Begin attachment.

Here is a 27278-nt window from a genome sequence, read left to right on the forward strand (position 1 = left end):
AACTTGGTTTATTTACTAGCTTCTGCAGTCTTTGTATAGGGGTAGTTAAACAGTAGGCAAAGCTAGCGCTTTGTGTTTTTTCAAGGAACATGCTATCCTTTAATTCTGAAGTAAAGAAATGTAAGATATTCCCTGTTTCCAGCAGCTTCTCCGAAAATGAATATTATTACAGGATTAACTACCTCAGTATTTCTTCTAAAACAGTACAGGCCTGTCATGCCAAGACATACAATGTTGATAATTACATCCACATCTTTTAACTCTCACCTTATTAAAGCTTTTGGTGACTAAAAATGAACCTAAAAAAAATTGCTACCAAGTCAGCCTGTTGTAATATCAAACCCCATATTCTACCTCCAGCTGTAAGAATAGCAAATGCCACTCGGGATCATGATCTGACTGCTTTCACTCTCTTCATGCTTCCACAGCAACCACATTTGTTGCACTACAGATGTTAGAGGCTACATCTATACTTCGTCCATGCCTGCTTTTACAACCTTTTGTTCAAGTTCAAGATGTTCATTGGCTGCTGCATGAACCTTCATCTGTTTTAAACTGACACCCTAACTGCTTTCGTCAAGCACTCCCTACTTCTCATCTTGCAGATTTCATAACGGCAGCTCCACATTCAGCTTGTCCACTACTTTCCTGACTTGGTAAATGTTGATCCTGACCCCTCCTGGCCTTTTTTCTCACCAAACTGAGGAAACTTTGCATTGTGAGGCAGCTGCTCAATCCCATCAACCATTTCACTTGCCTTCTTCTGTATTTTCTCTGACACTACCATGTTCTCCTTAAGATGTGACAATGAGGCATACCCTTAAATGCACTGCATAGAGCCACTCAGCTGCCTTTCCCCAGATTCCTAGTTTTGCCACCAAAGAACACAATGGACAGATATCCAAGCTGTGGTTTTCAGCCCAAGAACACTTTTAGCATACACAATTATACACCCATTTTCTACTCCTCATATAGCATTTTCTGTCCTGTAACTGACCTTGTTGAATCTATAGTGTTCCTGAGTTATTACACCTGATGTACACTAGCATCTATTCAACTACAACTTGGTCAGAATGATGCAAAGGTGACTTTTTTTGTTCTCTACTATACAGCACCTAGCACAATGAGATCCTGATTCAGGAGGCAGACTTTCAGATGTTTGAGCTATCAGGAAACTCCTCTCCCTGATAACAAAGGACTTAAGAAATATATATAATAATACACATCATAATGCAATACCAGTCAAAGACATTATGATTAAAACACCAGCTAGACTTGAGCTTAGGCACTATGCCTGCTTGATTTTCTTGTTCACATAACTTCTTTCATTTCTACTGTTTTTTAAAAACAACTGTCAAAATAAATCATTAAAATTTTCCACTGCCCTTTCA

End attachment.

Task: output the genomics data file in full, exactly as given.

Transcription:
Here is a 27278-nt window from a genome sequence, read left to right on the forward strand (position 1 = left end):
AACTTGGTTTATTTACTAGCTTCTGCAGTCTTTGTATAGGGGTAGTTAAACAGTAGGCAAAGCTAGCGCTTTGTGTTTTTTCAAGGAACATGCTATCCTTTAATTCTGAAGTAAAGAAATGTAAGATATTCCCTGTTTCCAGCAGCTTCTCCGAAAATGAATATTATTACAGGATTAACTACCTCAGTATTTCTTCTAAAACAGTACAGGCCTGTCATGCCAAGACATACAATGTTGATAATTACATCCACATCTTTTAACTCTCACCTTATTAAAGCTTTTGGTGACTAAAAATGAACCTAAAAAAAATTGCTACCAAGTCAGCCTGTTGTAATATCAAACCCCATATTCTACCTCCAGCTGTAAGAATAGCAAATGCCACTCGGGATCATGATCTGACTGCTTTCACTCTCTTCATGCTTCCACAGCAACCACATTTGTTGCACTACAGATGTTAGAGGCTACATCTATACTTCGTCCATGCCTGCTTTTACAACCTTTTGTTCAAGTTCAAGATGTTCATTGGCTGCTGCATGAACCTTCATCTGTTTTAAACTGACACCCTAACTGCTTTCGTCAAGCACTCCCTACTTCTCATCTTGCAGATTTCATAACGGCAGCTCCACATTCAGCTTGTCCACTACTTTCCTGACTTGGTAAATGTTGATCCTGACCCCTCCTGGCCTTTTTTCTCACCAAACTGAGGAAACTTTGCATTGTGAGGCAGCTGCTCAATCCCATCAACCATTTCACTTGCCTTCTTCTGTATTTTCTCTGACACTACCATGTTCTCCTTAAGATGTGACAATGAGGCATACCCTTAAATGCACTGCATAGAGCCACTCAGCTGCCTTTCCCCAGATTCCTAGTTTTGCCACCAAAGAACACAATGGACAGATATCCAAGCTGTGGTTTTCAGCCCAAGAACACTTTTAGCATACACAATTATACACCCATTTTCTACTCCTCATATAGCATTTTCTGTCCTGTAACTGACCTTGTTGAATCTATAGTGTTCCTGAGTTATTACACCTGATGTACACTAGCATCTATTCAACTACAACTTGGTCAGAATGATGCAAAGGTGACTTTTTTTGTTCTCTACTATACAGCACCTAGCACAATGAGATCCTGATTCAGGAGGCAGACTTTCAGATGTTTGAGCTATCAGGAAACTCCTCTCCCTGATAACAAAGGACTTAAGAAATATATATAATAATACACATCATAATGCAATACCAGTCAAAGACATTATGATTAAAACACCAGCTAGACTTGAGCTTAGGCACTATGCCTGCTTGATTTTCTTGTTCACATAACTTCTTTCATTTCTACTGTTTTTTAAAAACAACTGTCAAAATAAATCATTAAAATTTTCCACTGCCCTTTCA